More criticism of testing regime

Yesterday saw near blanket coverage of concerns about the testing system, fuelled largely by a report from the Civitas think tank, which found 90 per cent of secondary teachers refusing to trust the results of pupils who took the tests in year six. Teaching to the test was widely blamed.

Admittedly, the sample was small: only just over 100 staff were questioned, as ministers were quick to point out. However, the survey is in line with research among science teachers published earlier this year for the Wellcome Trust, (a summary of which is here) which found that most were happier to trust teacher assessment judgements than test results, with teaching to the test again a widespread worry. The Civitas paper’s timing, published as it was to coincide with the release of key stage 2 national test data which themselves have been questioned followed this summer’s shambolic marking arrangements, perhaps further explains why it was so lapped up by the media.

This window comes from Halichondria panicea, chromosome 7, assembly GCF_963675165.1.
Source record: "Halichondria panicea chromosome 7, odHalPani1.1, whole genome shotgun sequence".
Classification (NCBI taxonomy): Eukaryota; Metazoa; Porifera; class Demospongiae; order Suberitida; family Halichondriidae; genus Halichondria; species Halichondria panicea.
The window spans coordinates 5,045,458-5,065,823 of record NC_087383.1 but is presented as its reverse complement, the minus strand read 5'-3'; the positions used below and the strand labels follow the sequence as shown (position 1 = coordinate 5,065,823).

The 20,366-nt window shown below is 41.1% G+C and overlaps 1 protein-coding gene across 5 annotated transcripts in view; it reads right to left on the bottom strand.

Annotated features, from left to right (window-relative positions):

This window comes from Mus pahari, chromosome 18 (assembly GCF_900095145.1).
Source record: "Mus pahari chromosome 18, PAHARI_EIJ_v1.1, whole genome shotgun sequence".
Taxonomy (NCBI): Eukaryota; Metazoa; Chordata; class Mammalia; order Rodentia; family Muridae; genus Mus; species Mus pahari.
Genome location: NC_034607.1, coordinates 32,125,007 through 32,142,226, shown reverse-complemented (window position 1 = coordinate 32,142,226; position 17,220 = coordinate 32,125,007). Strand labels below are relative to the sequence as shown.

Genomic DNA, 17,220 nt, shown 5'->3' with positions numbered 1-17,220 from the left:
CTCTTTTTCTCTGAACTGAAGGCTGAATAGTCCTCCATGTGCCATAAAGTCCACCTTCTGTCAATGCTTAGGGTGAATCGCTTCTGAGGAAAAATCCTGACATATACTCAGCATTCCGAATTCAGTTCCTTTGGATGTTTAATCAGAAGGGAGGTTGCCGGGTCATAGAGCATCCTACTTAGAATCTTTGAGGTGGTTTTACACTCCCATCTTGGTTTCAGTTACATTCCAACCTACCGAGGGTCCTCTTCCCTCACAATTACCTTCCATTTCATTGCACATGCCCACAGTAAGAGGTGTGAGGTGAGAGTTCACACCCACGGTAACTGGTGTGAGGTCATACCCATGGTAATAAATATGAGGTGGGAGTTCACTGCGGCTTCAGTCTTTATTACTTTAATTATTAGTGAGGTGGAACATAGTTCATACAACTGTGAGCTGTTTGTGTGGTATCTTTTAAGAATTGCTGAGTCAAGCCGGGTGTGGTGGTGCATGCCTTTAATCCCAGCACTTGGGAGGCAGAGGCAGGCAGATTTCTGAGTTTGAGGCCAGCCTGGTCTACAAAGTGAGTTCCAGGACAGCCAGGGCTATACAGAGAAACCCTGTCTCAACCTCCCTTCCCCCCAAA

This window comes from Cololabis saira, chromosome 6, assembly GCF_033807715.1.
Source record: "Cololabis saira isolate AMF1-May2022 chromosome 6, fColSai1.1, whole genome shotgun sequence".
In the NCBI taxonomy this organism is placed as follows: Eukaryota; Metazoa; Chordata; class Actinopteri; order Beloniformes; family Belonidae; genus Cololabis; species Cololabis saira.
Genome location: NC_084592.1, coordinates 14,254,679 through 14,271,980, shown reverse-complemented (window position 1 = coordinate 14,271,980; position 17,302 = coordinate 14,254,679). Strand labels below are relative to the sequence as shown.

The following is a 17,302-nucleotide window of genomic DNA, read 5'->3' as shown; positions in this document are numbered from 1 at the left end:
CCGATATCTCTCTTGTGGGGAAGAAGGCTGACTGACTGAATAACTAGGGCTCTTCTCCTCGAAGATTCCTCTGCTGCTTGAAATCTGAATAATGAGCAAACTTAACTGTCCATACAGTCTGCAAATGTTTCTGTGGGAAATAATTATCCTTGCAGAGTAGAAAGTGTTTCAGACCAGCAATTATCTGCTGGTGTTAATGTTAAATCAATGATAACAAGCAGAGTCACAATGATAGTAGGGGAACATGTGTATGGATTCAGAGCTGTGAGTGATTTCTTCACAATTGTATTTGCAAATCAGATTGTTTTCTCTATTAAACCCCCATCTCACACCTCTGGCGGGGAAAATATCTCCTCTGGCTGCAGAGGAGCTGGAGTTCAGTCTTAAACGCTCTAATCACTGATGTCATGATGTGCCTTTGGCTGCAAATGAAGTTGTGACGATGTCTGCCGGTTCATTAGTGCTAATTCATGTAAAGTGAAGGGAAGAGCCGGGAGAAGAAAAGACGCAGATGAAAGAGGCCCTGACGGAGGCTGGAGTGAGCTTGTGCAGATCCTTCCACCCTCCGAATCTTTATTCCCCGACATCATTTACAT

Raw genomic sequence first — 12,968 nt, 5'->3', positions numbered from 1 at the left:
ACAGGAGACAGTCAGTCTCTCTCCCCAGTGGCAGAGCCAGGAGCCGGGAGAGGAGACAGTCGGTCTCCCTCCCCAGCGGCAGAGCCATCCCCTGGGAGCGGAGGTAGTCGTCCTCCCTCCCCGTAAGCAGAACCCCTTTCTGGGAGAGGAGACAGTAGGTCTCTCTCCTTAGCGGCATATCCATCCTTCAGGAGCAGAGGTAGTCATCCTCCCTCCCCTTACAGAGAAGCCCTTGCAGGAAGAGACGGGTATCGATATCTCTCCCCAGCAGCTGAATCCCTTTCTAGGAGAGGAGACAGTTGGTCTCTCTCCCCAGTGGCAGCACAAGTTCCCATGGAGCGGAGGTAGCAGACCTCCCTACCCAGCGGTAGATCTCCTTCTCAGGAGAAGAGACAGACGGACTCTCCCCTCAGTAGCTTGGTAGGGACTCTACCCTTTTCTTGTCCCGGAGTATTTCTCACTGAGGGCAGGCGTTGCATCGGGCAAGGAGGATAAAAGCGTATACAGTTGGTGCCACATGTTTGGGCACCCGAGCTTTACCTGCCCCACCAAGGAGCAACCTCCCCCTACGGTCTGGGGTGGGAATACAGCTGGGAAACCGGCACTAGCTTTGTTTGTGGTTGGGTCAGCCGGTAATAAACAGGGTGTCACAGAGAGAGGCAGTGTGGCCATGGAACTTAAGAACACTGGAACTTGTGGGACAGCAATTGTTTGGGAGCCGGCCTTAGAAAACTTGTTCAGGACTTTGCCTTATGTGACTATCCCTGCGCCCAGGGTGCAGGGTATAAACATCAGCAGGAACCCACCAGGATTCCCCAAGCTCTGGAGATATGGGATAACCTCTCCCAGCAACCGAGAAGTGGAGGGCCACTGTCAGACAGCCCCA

The Civitas paper is here (albeit the link takes a bit of time to work): 

News stories covering it and the test results are here:

http://www.independent.co.uk/news/education/education-news/primary-pupils-fail-to-master-the-3-rs-885183.html

 

There was also an interesting leader in the Daily Telegraph which condemned the testing system and pointed out that criticism was now coming its way from both sides of the political spectrum: Civitas on the right and the Labour-dominated Children, Schools and Families Select Committee on the left.

The leader is here:

http://www.telegraph.co.uk/opinion/main.jhtml?xml=/opinion/2008/08/05/dl0501.xml

 

 

 

 

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